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Clin Cancer Res. 2004 May 1;10(9):2954-61.

Immunological responses in women with human papillomavirus type 16 (HPV-16)-associated anogenital intraepithelial neoplasia induced by heterologous prime-boost HPV-16 oncogene vaccination.

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Cancer Research UK Immunology Group, Paterson Institute for Cancer Research, Christie Hospital, Manchester, United Kingdom.



The purpose is to study the immunogenicity of heterologous prime-boost human papillomavirus (HPV) oncogene vaccination in patients with anogenital intraepithelial neoplasia (AGIN).


Twenty-nine women with high-grade AGIN received three i.m. doses of TA-CIN (HPV-16 L2/E6/E7 protein) at four weekly intervals followed by a single dermal scarification of vaccinia HPV-16/18 E6/E7 and were followed up for 12 weeks. Immunity to HPV-16 was assessed by lymphoproliferation, IFN-gamma enzyme-linked immunospot (ELISPOT), and ELISA.


The patient group significantly responded to TA-CIN and not to the control antigen HPV-6 L2/E7 at all postvaccination time points when compared with baseline responses (P < or = 0.05). Ten of the patients showed at least a 3-fold increase in TA-CIN-specific proliferation at one or more time points after vaccination. Comparison of stimulation with HPV-16 E6- or E7-GST fusion proteins showed that proliferative responses were biased to HPV-16 E6. This bias was also seen by IFN-gamma ELISPOT using overlapping peptides, with HPV-16 E6- or E7-specific T cells being detected in 9 and 2 patients, respectively. In addition, vaccination resulted in the induction of antibodies against the HPV-16 oncoproteins. Of the 6 clinical responders, 2 patients showed both a proliferative TA-CIN-specific response and an E6-specific IFN-gamma response, whereas 3 other patients displayed E6-specific reactivity only. Stable disease was recorded in 19 patients, 8 of whom showed a concomitant TA-CIN-specific proliferative and/or E6-specific T-cell response. Of the 4 progressors, 2 failed to make a T-cell response and 2 responded by either proliferation or E6 ELISPOT alone.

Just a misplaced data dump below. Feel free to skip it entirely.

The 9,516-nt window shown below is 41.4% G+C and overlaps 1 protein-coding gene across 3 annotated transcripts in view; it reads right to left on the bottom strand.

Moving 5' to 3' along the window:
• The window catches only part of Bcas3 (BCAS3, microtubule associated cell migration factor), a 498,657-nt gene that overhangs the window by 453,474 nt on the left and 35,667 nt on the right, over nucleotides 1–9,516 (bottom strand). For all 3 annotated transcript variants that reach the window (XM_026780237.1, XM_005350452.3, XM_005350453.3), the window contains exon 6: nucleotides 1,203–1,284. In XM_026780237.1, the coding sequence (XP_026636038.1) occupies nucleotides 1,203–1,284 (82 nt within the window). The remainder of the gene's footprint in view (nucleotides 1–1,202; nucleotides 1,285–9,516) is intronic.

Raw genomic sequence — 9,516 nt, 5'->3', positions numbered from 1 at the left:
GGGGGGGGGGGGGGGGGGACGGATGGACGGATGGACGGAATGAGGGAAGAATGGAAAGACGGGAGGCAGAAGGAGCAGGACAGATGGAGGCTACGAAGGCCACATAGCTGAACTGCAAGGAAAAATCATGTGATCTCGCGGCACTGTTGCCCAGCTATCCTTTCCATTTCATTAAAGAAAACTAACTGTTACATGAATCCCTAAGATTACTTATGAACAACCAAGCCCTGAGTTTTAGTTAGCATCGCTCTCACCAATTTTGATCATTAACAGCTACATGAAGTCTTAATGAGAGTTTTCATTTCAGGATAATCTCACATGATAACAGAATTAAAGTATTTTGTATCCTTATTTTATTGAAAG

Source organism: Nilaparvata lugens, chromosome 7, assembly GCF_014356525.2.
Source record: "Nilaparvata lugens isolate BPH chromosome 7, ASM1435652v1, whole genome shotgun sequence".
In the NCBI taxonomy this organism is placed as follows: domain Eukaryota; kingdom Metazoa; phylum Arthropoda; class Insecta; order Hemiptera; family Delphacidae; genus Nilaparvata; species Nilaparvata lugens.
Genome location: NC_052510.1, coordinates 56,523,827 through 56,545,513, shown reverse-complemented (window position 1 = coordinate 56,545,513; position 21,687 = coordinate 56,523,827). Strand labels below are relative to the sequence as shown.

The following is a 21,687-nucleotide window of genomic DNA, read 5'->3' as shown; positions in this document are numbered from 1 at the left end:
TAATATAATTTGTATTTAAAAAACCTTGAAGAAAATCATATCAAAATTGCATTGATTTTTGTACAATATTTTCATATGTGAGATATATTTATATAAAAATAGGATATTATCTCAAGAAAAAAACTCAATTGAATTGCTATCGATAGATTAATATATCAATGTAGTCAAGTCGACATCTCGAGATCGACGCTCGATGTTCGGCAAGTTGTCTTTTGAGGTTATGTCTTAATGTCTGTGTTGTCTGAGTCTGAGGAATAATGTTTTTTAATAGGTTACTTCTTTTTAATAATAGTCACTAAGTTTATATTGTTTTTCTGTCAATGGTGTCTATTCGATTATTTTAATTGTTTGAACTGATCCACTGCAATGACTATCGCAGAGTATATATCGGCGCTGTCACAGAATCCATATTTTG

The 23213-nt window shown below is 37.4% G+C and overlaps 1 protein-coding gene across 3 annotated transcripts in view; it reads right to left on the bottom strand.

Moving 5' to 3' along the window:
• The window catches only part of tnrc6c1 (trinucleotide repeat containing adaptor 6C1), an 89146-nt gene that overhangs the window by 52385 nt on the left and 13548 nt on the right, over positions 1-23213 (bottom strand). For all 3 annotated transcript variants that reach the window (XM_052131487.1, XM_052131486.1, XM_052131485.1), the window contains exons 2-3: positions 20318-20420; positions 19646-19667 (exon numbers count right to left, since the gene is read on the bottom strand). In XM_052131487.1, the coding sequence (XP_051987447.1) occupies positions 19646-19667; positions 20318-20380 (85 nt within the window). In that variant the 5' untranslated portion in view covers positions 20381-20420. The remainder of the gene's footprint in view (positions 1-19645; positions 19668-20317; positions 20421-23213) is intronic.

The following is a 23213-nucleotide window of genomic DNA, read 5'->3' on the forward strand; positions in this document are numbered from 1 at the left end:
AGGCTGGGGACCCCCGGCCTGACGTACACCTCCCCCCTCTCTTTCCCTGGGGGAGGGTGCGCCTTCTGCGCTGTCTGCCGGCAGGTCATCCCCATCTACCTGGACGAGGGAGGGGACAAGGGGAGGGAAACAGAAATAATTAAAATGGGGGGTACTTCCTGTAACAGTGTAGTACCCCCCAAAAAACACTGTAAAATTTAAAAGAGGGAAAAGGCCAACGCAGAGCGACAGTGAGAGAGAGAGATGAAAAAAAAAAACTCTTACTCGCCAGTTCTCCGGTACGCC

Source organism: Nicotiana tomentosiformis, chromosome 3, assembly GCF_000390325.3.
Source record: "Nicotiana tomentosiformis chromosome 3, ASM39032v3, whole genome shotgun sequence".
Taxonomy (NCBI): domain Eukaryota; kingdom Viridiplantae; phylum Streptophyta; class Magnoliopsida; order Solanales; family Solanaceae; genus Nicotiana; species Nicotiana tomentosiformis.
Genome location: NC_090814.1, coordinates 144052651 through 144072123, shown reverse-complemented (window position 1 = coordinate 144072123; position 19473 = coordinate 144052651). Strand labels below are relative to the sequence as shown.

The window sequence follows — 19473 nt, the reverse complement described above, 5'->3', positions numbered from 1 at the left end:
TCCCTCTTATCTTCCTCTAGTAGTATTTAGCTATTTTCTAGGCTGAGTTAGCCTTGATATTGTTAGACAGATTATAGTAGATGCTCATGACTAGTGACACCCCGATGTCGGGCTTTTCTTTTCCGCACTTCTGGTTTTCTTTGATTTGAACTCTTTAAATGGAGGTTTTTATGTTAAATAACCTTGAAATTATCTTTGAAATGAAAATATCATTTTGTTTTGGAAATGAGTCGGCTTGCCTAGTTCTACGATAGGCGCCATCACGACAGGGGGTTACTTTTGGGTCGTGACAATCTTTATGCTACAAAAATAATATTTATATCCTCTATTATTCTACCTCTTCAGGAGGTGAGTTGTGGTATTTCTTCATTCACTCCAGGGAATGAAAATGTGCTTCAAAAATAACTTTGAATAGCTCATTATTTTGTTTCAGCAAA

The prime-boost regimen is immunogenic in AGIN patients (humoral and cellular immunity), but there is no simple relationship between induction of systemic HPV-16-specific immunity and clinical outcome. Other factors that may play a role in the eradication of long-term established AGIN lesions need to be determined to identify the patient group that would benefit from immunotherapy with the vaccines used in this study.

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